By Michael Vatikiotis
Violence is increasing at an alarming rate in Indonesia. In the first four months of this year, a World Bank-sponsored monitoring system in Jakarta recorded more than 2,400 incidents that resulted in more than 300 deaths. Much of the violence is occurring in communities where local conflicts break out, often over petty issues. But instead of relying on law enforcement to settle them, people take matters into their own hands.
October was a particularly lethal month. Fourteen people died in an outbreak of violence in South Lampung province in Sumatra on Oct. 28 after two teenage girls from one village were injured while riding a motorcycle through a nearby village. The girls said they crashed their motorcycle because young men from the village were teasing them. The incident quickly escalated as members of both villages exchanged ethnic slurs. The village the girls were riding through is a Balinese Hindu migrant enclave in a predominantly Muslim region of Sumatra.
Also in the past month, violent incidents were reported at the community level in East Flores, West Nusa Tenggara, Central Sulawesi and North Sumatra. In addition, security forces uncovered a new network of Islamic radicals planning to mount violent attacks, whilst in far-flung Papua, ethnic tensions continued to simmer.
For all the progress that has been made in terms of advancing democratic freedoms and extending local autonomy, Indonesians are readily resorting to violent means to assert their views and defend their rights. Whether it is a quarrel over land ownership, rights to mineral wealth, local elections, or simply whether a rock band comes to play, there seems to be no capacity to adjudicate disputes. Where the state is missing, the mob takes matters into its own hands, often with law enforcement standing mutely aside.It would be naïve, of course, to consider that in a country of 240 million people with widely varying levels of education and socio-economic well being, there could be absolute peace and harmony. But Indonesians of various creeds and religions have, for centuries, peacefully co-existed, and perhaps the biggest danger is when this violence starts to test the boundaries of ethnic and religious tolerance.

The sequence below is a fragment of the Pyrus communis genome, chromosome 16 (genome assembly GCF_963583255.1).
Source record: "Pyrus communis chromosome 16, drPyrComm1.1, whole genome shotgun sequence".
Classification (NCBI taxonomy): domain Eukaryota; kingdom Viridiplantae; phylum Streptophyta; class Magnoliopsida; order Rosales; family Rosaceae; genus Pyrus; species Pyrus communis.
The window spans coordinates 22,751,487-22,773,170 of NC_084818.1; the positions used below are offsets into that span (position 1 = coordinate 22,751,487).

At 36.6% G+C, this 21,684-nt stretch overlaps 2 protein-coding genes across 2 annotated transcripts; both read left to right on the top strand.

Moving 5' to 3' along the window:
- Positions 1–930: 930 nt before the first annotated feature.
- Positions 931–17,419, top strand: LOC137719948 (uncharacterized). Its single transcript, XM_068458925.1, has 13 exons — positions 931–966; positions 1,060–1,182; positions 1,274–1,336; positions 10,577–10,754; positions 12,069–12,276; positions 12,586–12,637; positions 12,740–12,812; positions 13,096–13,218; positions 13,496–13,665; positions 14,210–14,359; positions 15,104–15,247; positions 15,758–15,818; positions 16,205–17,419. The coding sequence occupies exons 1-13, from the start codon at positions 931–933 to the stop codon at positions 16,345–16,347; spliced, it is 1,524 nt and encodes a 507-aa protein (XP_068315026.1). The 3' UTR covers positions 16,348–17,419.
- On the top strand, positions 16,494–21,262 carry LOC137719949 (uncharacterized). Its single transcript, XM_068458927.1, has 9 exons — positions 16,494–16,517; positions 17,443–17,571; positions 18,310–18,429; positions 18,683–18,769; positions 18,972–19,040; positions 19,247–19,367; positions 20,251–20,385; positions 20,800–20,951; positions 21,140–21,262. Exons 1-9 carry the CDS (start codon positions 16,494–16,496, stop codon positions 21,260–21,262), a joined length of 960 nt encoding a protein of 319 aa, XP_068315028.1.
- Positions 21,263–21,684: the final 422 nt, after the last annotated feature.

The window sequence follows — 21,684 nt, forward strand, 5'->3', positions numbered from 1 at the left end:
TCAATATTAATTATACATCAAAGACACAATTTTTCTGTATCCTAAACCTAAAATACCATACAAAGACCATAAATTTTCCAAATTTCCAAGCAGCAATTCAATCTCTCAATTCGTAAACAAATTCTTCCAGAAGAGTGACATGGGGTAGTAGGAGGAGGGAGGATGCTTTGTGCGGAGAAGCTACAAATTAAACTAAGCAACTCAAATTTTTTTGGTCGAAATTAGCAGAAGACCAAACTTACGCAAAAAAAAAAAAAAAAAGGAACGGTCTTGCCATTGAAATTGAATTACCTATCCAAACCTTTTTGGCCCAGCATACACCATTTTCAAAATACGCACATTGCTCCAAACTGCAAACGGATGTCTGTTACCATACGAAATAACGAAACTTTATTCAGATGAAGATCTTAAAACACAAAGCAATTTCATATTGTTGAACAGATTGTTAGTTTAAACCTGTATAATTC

For instance in February 2011, Indonesians were shocked when half a dozen followers of the Islamic reformist Ahmadiyya Sect were lynched and killed in the West Java province of Banten. The police mostly stood by videoing the incident and the government failed to press for any prosecution of the perpetrators, arguing instead that the Ahmadis should convert to mainstream Islam.
More recently this year, there has been a rise in attacks on Shiite believers in East Java. “The worrying thing about Indonesia today is the rising intolerance,” said prominent poet and journalist Goenawan Muhammad recently. “There is rising violence in the name of religion and trying to, among others, suppress different opinions.”
So why is the state either absent or missing? After the fall of the Suharto regime in 1998, a strong centralized government vanished, as sweeping local autonomy was granted down to the district level. The military, which had secured control of the country through a vast network of village-level posts, also withdrew, leaving security to the poorly equipped and poorly trained police. As a result, local contestation over a whole range of issues, from mineral exploitation rights to the implementation of Islamic Shariah law has become decentralized.
Poorly developed legal norms and ethics are also to blame. Indonesia was in such a hurry to lift the yoke of paternalistic, heavy-handed central rule that it didn’t invest time and resources in building institutions. Without a strong foundation for regulating local democracy, provincial and district politicians consider the election process a free for all.
Back in the dark ages of Suharto’s rule, election campaigns were about national development, national unity and national discipline. Today, they are about promises to enforce Shariah law or deliver new mineral wealth into the pockets of local communities. Allegations of corruption are on the rise.
The missing ingredient may be leadership. President Susilo Bambang Yudhoyono’s second and last term winds down in less than two years, and yet he’s unwilling to spend political capital to ensure that constitutionally guaranteed rights and freedoms are protected. There’s no question that he has the power and the popular support to enforce laws and uphold the constitution – yet Yudhoyono has demonstrated a baffling sensitivity to the vocal Islamic fringe that has whipped up sentiment against threatened minorities like the Ahmadis and the Shiites.
It’s true that Indonesians are profoundly nationalistic and ready to lay aside differences in the interests of the national good. This impulse has been evident at various stages of the country’s turbulent history, and has kept the nation from disintegrating. But at the same time, when leadership is wanting, the threats to social order—especially pluralism—are palpable.
If left unattended for too long, religious intolerance begets dangerous radical movements, such as those re-appearing under different names in central Sulawesi and across Java. And quarrels over the distribution of natural resources can become the seeds of separatist sentiment, as was the case in Aceh 40 years ago. The violence across Indonesia experienced in October should serve as a wake-up call.
Mr. Michael Vatikiotis is the Asia regional director of the Centre for Humanitarian Dialogue, based in Singapore. This post first appeared in the Asia Wall Street Journal. Re-posted with permission of the author.